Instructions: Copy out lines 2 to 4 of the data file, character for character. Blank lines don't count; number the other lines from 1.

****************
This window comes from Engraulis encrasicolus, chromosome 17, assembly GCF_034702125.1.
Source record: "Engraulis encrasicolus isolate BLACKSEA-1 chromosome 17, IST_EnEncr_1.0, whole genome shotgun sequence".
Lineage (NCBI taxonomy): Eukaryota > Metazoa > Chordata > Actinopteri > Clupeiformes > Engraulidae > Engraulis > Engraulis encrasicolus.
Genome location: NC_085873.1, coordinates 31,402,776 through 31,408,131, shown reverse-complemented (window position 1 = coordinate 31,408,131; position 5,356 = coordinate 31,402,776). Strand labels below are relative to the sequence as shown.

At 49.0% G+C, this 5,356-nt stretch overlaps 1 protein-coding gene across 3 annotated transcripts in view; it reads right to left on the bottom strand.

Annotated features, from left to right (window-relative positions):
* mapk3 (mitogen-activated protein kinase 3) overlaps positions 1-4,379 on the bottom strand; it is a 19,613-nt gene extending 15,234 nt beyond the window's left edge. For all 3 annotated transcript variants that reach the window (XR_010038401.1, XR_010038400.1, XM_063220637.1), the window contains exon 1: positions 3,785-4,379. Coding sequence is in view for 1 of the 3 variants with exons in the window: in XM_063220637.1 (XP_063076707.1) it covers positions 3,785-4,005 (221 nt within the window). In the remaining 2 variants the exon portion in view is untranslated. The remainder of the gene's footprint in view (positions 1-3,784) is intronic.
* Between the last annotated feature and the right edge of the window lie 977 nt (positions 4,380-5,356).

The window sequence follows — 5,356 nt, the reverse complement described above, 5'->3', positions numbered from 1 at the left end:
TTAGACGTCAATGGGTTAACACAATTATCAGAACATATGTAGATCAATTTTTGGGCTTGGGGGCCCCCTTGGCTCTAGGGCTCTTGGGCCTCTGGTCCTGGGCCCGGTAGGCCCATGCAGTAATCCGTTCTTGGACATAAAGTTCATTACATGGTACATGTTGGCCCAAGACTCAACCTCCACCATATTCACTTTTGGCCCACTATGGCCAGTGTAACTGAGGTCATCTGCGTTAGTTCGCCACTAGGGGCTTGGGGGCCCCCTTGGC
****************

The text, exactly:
Source record: "Engraulis encrasicolus isolate BLACKSEA-1 chromosome 17, IST_EnEncr_1.0, whole genome shotgun sequence".
Lineage (NCBI taxonomy): Eukaryota > Metazoa > Chordata > Actinopteri > Clupeiformes > Engraulidae > Engraulis > Engraulis encrasicolus.
Genome location: NC_085873.1, coordinates 31,402,776 through 31,408,131, shown reverse-complemented (window position 1 = coordinate 31,408,131; position 5,356 = coordinate 31,402,776). Strand labels below are relative to the sequence as shown.